In the 2002 local elections PO stood together with Law and Justice in 15 voivodeships (in 14 as POPiS, in Podkarpacie with another centre-right political parties). They stood separately only in Mazovia.
In 2005, PO led all opinion polls with 26% to 30% of public support. However, in the 2005 general election, in which it was led by Jan Rokita, PO polled only 24.1% and unexpectedly came second to the 27% garnered by Law and Justice (PiS). A centre-right coalition of PO and PiS (nicknamed:PO-PiS) was deemed most likely to form a government after the election. Yet the putative coalition parties had a falling out in the wake of the fiercely contested Polish presidential election of 2005.
Lech Kaczyński (PiS) won the second round of the presidential election on 23 October 2005 with 54% of the vote, ahead of Tusk, the PO candidate. Due to the demands of PiS for control of all the armed ministries (the Defence Ministry, the Ministry of the Interior and the Ministry of Foreign Affairs) and the office of the Prime Minister, PO and PiS were unable to form a coalition. Instead, PiS formed a coalition government with the support of the League of Polish Families (LPR) and Self-Defense of the Republic of Poland (SRP). PO became the opposition to this PiS-led coalition government.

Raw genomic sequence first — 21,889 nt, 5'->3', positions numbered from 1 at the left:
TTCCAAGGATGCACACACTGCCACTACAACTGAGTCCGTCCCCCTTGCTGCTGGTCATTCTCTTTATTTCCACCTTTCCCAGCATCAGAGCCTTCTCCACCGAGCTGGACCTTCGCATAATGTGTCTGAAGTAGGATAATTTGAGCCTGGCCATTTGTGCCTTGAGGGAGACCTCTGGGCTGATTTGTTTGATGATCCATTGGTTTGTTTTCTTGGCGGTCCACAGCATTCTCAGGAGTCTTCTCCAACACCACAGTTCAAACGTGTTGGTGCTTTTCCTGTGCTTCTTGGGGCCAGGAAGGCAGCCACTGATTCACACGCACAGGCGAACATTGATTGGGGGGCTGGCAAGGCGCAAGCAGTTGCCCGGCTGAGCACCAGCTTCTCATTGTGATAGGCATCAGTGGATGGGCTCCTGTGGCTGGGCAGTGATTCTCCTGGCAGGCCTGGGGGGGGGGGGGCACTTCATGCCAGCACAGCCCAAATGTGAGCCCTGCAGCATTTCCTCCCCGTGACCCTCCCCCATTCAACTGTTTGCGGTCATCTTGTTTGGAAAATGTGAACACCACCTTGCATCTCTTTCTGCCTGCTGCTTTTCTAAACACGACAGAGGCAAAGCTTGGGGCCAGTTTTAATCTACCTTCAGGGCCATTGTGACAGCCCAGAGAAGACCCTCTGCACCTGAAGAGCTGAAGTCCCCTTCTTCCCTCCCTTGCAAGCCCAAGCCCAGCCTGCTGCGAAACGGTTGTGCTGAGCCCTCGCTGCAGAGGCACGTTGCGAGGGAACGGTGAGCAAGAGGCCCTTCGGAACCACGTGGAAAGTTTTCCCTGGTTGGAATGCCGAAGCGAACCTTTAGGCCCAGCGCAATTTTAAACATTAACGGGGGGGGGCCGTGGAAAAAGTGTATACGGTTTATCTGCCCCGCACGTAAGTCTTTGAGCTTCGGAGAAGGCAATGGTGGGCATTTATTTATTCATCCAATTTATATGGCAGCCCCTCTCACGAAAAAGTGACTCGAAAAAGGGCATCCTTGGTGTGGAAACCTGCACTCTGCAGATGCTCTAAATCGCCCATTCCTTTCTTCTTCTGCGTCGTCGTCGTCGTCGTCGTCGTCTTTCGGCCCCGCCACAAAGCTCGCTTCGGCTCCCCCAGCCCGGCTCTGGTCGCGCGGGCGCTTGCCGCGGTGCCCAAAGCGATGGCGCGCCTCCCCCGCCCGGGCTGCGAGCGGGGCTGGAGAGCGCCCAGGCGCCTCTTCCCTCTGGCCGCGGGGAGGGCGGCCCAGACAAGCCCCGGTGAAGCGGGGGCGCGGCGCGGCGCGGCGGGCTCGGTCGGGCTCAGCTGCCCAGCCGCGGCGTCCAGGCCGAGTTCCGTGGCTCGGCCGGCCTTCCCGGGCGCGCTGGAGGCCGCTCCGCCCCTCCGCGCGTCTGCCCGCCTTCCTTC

The PiS-led coalition fell apart in 2007 amid a corruption scandal involving Andrzej Lepper and Tomasz Lipiec and internal leadership disputes. These events led to new elections, and in the 21 October 2007 parliamentary election PO won 41.51% of the popular vote and 209 out of 460 seats in the Sejm and 60 out of 100 seats in the Senate of Poland. Civic Platform, now the largest party in both houses of parliament, subsequently formed a coalition with the Polish People's Party (PSL).
At the 2010 Polish presidential election, following the Smolensk air disaster which killed the incumbent Polish president Lech Kaczyński, Tusk decided not to present his candidature, considered an easy possible victory over PiS leader Jarosław Kaczyński. During the PO primary elections, Bronisław Komorowski defeated the Oxford-educated, PiS defector Foreign Minister Radosław Sikorski. At the polls, Komorowski defeated Jarosław Kaczyński, ensuring PO dominance over the current Polish political landscape.
In November 2010, local elections granted Civic Platform about 30.1 percent of the votes and PiS at 23.2 percent, an increase for the former and a drop for the latter compared to the 2006 elections.
PO succeeded in winning four consecutive elections (a record in post-communist Poland), and Tusk remains as kingmaker. PO's dominance is also a reflection of left-wing weakness and divisions on both sides of the political scene, with PiS suffering a splinter in Autumn 2010.
Civic Platform won the plurality of votes in the 9 October 2011 parliamentary election, gaining 39.18% of the popular vote, 207 of 460 seats in the Sejm, and 63 out of 100 seats in the Senate.
In the 2014 European elections, Civic Platform came first place nationally, achieving 32.13% of the vote and returning 19 MEPs.